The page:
In 1968 Harold returned from fifteen years in Europe to Venice, CA where he was met by a young Neeli and his friend Charles Bukowski. Neeli shared a great story of the three of them out to dinner one night.  Carnivores Neeli and Bukowski were chowing down on t-bone steaks while Harold noshed on a salad. Bukowski’s competitive nature edged him to growl at Harold, “What’s wrong with you? Why don’t you eat like a man?” Harold. still chewing his salad, replied in his Brooklyn accent, “Let’s see who lives longer.” Neeli’s summation–– “Needless to say it was my dear friend.” Neeli wrote a poem about Harold’s survival as an elder poet titled “Slicing Avocados” where Harold advises “you have to eat like a rabbit/in order to survive.” More of these wonderful anecdotes are included in Neeli’s brilliant introduction to the new collection of Harold’s poetry.

IdiomHFMAfter Walt Whitman, one of the greatest influences on both Neeli and Harold was William Carlos Williams whose poetry broke from academic convention to celebrate common American speech. In the early 1950s, Williams singled out Harold amongst the upcoming Beat poets and acted as a mentor, encouraging him to write in the American idiom. Their correspondence was collected and later published under that title. It remains an insightful document worth searching out. In this last clip Neeli reads, from the selected edition, Harold’s poem “William Carlos Williams” which he characterizes as “one of the greatest tributes from one poet to another.”

 

Norse Selected Poems Stocked in Bay Area Bookstores

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The Bay Area is still host to a good number of bookstores in defiance to the culture of digitization. I Am Going to Fly Through Glass: The Selected Poems of Harold Norse is now available at a number of Bay Area bookstores. I heartily recommend Bird & Beckett Books and Records who hosted the first release event to celebrate the book’s publication.

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Books, Inc. stocks the title at two of their locations at Opera Plaza and The Castro. In the Mission District the book is available on Valencia Street at Dog Eared Books and on 24th Street at Alley Cat Books.  For those who live in the East Bay, the Oakland location of Diesel, A Bookstore sells the book.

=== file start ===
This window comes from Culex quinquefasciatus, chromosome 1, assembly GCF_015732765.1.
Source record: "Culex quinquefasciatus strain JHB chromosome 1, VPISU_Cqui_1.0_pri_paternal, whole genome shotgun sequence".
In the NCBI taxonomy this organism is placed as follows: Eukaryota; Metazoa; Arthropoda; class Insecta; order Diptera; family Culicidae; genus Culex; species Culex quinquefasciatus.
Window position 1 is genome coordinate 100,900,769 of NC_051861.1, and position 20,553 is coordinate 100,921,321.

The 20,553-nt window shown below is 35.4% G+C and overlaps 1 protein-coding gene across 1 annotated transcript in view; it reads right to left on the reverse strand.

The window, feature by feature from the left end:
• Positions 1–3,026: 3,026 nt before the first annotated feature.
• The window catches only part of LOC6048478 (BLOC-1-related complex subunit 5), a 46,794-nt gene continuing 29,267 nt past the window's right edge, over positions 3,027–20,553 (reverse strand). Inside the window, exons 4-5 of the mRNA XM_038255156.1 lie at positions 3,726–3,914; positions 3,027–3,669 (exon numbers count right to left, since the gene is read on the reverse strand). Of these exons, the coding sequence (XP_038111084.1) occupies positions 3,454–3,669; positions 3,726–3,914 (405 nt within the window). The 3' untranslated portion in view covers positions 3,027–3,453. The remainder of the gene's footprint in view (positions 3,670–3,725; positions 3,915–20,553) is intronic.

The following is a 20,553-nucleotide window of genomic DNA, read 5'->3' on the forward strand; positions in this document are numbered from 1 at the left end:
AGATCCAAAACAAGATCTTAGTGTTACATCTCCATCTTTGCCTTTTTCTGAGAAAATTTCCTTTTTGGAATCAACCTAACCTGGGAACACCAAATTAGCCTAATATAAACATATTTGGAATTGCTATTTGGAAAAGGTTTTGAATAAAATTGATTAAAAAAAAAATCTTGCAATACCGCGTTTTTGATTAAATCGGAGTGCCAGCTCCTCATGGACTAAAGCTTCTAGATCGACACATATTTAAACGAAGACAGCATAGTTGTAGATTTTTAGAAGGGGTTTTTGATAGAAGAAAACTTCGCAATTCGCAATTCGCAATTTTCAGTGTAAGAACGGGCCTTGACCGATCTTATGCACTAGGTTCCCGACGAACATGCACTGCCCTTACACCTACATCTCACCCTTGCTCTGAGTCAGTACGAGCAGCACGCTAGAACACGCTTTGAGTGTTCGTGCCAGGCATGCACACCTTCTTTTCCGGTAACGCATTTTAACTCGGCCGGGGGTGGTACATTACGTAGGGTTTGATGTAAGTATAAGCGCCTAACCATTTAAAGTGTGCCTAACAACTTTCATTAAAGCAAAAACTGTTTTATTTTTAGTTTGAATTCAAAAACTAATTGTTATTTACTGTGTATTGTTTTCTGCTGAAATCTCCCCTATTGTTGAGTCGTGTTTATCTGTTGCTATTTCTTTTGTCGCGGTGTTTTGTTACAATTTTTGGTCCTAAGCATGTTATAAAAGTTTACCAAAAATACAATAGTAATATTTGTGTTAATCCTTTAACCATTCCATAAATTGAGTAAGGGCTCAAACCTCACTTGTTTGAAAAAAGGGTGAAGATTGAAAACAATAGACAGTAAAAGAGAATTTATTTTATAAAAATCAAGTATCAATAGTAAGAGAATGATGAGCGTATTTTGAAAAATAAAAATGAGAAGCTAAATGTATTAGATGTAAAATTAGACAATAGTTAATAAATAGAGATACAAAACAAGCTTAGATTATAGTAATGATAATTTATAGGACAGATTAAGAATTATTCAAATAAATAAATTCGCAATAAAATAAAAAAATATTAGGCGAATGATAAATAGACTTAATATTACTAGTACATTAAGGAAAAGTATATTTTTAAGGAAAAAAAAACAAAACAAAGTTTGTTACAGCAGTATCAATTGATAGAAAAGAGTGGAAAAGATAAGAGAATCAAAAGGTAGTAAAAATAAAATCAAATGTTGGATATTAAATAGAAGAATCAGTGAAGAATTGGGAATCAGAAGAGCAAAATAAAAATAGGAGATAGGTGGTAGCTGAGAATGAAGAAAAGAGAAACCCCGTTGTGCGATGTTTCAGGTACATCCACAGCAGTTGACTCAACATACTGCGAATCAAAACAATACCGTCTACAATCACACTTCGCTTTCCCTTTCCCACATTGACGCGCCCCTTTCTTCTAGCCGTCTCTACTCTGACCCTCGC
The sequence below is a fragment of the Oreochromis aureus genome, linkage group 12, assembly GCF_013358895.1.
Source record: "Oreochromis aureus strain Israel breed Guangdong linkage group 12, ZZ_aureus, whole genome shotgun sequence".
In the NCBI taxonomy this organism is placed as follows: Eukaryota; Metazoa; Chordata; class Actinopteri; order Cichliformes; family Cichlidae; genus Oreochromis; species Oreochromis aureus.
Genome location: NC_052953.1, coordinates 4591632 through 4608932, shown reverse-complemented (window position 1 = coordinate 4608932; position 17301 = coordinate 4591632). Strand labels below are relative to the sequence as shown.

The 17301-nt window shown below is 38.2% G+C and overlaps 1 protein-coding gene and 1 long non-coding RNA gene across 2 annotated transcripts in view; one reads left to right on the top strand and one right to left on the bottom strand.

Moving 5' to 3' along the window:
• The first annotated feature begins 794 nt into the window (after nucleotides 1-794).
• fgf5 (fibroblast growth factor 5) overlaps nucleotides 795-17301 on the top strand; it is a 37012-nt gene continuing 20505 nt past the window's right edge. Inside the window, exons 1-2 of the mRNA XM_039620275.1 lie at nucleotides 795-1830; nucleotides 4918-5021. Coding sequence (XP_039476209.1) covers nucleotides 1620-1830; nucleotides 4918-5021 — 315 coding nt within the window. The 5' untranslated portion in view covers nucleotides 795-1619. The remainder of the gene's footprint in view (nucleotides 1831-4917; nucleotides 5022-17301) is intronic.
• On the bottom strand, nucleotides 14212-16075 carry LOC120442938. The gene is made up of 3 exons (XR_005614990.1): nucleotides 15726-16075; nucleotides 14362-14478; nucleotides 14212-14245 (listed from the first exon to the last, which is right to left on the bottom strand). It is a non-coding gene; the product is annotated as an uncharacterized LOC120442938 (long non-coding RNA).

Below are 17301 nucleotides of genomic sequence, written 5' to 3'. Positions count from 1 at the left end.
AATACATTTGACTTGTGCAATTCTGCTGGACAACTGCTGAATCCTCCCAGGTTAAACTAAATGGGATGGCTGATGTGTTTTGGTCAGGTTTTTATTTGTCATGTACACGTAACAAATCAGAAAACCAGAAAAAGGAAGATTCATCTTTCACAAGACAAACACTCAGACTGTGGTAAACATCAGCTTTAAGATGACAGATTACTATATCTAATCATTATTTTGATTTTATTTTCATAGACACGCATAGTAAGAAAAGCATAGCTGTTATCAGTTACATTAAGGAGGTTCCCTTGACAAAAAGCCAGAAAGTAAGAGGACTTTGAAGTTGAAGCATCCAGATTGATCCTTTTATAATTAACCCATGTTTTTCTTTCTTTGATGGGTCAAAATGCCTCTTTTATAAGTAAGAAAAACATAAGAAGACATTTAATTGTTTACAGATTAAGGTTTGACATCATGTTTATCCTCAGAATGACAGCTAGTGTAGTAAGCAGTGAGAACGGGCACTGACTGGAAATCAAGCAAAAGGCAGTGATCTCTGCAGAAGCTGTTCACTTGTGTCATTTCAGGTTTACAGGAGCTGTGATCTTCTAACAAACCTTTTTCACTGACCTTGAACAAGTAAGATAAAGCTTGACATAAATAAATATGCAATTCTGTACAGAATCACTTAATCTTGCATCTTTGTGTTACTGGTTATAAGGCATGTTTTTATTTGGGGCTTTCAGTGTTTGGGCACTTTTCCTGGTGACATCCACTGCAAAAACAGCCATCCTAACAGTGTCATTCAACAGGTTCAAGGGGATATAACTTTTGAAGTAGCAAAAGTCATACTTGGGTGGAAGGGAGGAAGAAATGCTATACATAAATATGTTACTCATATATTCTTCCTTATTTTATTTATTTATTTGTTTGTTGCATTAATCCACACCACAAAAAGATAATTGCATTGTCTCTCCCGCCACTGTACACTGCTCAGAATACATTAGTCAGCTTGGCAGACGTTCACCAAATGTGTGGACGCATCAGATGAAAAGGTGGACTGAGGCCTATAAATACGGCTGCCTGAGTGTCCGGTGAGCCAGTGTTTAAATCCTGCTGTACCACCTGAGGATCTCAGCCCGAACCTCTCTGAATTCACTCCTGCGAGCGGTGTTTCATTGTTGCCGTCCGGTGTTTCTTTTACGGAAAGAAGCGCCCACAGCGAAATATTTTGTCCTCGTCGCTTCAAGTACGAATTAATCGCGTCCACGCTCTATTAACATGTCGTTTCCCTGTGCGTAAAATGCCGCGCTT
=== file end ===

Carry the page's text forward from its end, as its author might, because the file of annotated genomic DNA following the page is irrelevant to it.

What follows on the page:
I strongly encourage readers who are geographically unable to visit these stores to consider ordering a copy from their website. It’s vital that lovers of poetry support independent bookstores. Additionally, if there is a location that you think could be a good place for carrying the book please let me know or, better still, give them a call and ask them to stock it.

Bird & Beckett Hosts San Francisco Book Release for Norse Selected Poems

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Let me start by thanking Eric Whittington at Bird & Beckett Books and Records for hosting the first release event for the selected edition of Harold Norse’s poems. It’s a great store which hosts many events each month from book readings to live Jazz performances. A festive crowd of thirty folks gathered last Wednesday to celebrate the first publication of Harold’s writing since his death five years ago.

Crowd

A festive crowd gathers at Bird & Beckett Books for a poetry reading to celebrate the release of “I Am Going to Fly Through Glass” on 12/3/14. Photo by Tate Swindell.

I began the evening by touching upon what lead me to publish a new collection of Harold’s poetry and the inspiration I drew from similar attention that’s being paid to some of his contemporaries. This was followed with some of my favorite poems from Harold including “Now I’m in Vence” and “California Will Sink”.

Neeli Cherkovski entertained the crowd with a number of his lively anecdotes of his the forty years from their friendship and read some of Harold’s best loved poems such as “Classic Frieze in a Garage” and “To Mohammed at the Café Central”. Neeli’s contribution was so great that in the coming days I’ll do a separate post about it.

Neeli Cherkovski reads from the work of his friend and fellow poet Hal Norse at Bird & Beckett Books 12/3/14. Photo by Tate Swindell.

Neeli Cherkovski reads from the work of his friend and fellow poet Harold Norse at Bird & Beckett Books 12/3/14. Photo by Tate Swindell.